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Genetics. 2006 Apr;172(4):2601-11. Epub 2005 Dec 15.

The evolution of cytoplasmic incompatibility types: integrating segregation, inbreeding and outbreeding.

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  • 1Department of Biology, University College, The Galton Laboratories, London NW1 2HE, United Kingdom. j.engelstaedter@ucl.ac.uk

Abstract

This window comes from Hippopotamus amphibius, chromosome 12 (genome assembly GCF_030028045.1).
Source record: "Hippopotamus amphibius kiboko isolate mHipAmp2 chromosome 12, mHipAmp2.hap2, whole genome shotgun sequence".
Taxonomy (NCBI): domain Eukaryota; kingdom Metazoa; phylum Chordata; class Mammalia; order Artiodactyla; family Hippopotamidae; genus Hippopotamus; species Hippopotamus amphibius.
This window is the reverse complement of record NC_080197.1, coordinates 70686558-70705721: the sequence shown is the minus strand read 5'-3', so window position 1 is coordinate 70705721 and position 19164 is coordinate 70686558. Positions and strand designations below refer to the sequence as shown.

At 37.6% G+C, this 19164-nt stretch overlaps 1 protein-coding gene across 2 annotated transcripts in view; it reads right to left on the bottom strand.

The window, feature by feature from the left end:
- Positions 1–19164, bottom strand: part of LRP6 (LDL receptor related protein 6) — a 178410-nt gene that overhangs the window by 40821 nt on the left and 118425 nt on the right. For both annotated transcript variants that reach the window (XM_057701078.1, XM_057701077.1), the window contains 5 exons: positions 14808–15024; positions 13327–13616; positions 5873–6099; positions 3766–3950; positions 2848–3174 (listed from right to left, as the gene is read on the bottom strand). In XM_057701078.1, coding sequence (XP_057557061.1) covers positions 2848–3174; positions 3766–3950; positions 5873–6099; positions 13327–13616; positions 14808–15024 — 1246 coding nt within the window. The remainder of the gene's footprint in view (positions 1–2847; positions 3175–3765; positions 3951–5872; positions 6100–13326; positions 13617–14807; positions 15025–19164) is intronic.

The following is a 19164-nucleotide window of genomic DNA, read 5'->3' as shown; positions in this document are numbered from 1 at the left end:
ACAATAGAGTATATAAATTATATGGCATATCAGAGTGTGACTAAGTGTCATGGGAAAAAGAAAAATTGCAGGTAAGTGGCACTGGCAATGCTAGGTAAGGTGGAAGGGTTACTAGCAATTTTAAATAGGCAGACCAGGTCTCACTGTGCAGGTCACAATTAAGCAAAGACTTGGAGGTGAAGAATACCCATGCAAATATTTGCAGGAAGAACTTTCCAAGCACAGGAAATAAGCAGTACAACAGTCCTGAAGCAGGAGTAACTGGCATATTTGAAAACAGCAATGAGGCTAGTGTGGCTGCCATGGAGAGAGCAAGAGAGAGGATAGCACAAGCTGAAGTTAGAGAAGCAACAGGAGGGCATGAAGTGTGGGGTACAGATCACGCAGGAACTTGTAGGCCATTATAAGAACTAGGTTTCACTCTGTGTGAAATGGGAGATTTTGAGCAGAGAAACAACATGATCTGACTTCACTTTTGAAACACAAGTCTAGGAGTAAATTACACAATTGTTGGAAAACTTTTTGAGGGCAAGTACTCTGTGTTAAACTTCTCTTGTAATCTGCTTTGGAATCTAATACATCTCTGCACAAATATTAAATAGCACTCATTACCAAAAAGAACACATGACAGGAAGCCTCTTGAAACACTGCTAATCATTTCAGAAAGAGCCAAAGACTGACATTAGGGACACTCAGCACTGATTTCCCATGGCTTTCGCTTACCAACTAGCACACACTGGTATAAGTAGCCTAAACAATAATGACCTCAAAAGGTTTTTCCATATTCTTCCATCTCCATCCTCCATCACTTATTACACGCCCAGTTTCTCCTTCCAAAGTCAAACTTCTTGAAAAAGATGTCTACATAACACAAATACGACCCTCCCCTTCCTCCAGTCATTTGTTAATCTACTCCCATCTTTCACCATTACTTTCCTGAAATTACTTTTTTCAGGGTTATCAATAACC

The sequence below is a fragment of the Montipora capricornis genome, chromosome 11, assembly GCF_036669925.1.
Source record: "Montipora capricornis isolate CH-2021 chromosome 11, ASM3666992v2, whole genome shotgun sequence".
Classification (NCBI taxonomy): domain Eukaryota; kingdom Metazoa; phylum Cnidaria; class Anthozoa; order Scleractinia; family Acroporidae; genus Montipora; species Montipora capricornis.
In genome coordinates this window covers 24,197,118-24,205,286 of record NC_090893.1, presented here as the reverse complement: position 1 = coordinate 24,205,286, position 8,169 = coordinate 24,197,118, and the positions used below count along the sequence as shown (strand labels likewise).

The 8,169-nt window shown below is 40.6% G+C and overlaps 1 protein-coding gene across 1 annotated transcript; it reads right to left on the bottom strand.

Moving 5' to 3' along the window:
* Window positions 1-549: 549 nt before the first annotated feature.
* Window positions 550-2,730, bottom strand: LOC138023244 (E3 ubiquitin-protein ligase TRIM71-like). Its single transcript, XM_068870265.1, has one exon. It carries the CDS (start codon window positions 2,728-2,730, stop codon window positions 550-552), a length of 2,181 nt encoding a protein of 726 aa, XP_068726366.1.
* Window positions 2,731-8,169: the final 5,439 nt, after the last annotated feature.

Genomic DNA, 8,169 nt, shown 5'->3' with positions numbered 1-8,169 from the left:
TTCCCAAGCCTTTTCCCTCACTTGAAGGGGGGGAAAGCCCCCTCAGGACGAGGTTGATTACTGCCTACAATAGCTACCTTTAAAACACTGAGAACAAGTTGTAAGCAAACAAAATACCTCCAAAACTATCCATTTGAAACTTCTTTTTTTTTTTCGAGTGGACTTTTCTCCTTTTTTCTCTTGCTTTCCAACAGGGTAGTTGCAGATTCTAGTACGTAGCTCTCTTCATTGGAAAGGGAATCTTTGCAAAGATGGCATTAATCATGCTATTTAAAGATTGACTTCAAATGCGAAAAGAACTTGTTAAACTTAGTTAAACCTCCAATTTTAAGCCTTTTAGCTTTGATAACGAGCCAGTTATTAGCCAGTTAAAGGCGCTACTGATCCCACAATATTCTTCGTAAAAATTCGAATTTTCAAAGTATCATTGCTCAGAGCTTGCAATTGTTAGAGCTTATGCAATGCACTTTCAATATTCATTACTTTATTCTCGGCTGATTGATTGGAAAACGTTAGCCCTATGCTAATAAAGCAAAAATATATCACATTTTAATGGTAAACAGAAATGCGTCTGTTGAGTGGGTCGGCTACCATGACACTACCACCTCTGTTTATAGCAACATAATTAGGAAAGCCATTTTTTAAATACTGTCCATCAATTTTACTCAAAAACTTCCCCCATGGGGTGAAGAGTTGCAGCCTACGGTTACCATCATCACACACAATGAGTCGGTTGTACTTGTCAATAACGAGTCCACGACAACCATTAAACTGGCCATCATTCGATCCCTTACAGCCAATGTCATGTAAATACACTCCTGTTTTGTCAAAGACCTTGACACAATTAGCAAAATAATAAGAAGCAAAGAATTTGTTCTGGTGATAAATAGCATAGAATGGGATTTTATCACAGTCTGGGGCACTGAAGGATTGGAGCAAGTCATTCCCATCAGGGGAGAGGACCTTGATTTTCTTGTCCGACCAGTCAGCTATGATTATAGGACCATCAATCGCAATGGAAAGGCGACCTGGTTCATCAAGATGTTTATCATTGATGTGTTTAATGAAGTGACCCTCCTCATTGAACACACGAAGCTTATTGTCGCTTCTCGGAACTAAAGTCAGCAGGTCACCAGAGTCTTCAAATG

Cytoplasmic incompatibility (CI) is a reproductive incompatibility induced by maternally transmitted bacteria of the genera Wolbachia and Cardinium. In the simplest form of CI, offspring from infected males and uninfected females suffer from increased mortality. However, it has been noted that crosses between males and females carrying different strains of infection are often also incompatible. The evolutionary processes leading to the emergence of new CI-compatibility types are still not resolved. Here, we develop a model that extends previous theoretical approaches by including segregation of bacterial strains during transmission as well as a continuum of breeding systems ranging from inbreeding (complete sib mating) to outbreeding (complete sib-mating avoidance). Our results demonstrate that (1) with segregation of strains, evolution is unlikely to lead to new CI types that co-occur as a double infection with the preexisting one, (2) inbreeding substantially hampers the evolution of new CI types, and (3) outbreeding facilitates the evolution of new CI types. Our model also provides a hypothesis on the evolutionary origin of CI.

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